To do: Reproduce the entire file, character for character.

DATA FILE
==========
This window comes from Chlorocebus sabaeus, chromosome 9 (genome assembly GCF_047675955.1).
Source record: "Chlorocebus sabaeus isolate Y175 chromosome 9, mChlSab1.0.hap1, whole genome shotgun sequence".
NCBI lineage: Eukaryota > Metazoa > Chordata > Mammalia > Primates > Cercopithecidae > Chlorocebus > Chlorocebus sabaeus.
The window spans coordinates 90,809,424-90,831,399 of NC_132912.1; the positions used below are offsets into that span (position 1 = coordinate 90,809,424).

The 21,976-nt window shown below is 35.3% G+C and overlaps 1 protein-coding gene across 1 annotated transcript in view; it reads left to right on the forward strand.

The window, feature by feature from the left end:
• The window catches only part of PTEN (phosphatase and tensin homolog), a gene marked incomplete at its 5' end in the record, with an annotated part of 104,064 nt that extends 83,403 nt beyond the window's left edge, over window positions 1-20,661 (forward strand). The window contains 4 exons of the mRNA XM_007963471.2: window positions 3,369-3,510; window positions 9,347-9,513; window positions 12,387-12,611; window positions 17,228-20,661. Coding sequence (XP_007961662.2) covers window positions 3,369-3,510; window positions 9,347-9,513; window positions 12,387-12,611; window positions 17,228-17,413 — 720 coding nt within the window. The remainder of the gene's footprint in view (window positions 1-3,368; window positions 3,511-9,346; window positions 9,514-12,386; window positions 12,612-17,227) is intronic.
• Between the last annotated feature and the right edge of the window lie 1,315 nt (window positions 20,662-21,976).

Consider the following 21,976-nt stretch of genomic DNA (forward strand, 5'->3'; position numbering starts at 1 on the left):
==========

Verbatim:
This window comes from Chlorocebus sabaeus, chromosome 9 (genome assembly GCF_047675955.1).
Source record: "Chlorocebus sabaeus isolate Y175 chromosome 9, mChlSab1.0.hap1, whole genome shotgun sequence".
NCBI lineage: Eukaryota > Metazoa > Chordata > Mammalia > Primates > Cercopithecidae > Chlorocebus > Chlorocebus sabaeus.
The window spans coordinates 90,809,424-90,831,399 of NC_132912.1; the positions used below are offsets into that span (position 1 = coordinate 90,809,424).

The 21,976-nt window shown below is 35.3% G+C and overlaps 1 protein-coding gene across 1 annotated transcript in view; it reads left to right on the forward strand.

The window, feature by feature from the left end:
• The window catches only part of PTEN (phosphatase and tensin homolog), a gene marked incomplete at its 5' end in the record, with an annotated part of 104,064 nt that extends 83,403 nt beyond the window's left edge, over window positions 1-20,661 (forward strand). The window contains 4 exons of the mRNA XM_007963471.2: window positions 3,369-3,510; window positions 9,347-9,513; window positions 12,387-12,611; window positions 17,228-20,661. Coding sequence (XP_007961662.2) covers window positions 3,369-3,510; window positions 9,347-9,513; window positions 12,387-12,611; window positions 17,228-17,413 — 720 coding nt within the window. The remainder of the gene's footprint in view (window positions 1-3,368; window positions 3,511-9,346; window positions 9,514-12,386; window positions 12,612-17,227) is intronic.
• Between the last annotated feature and the right edge of the window lie 1,315 nt (window positions 20,662-21,976).

Consider the following 21,976-nt stretch of genomic DNA (forward strand, 5'->3'; position numbering starts at 1 on the left):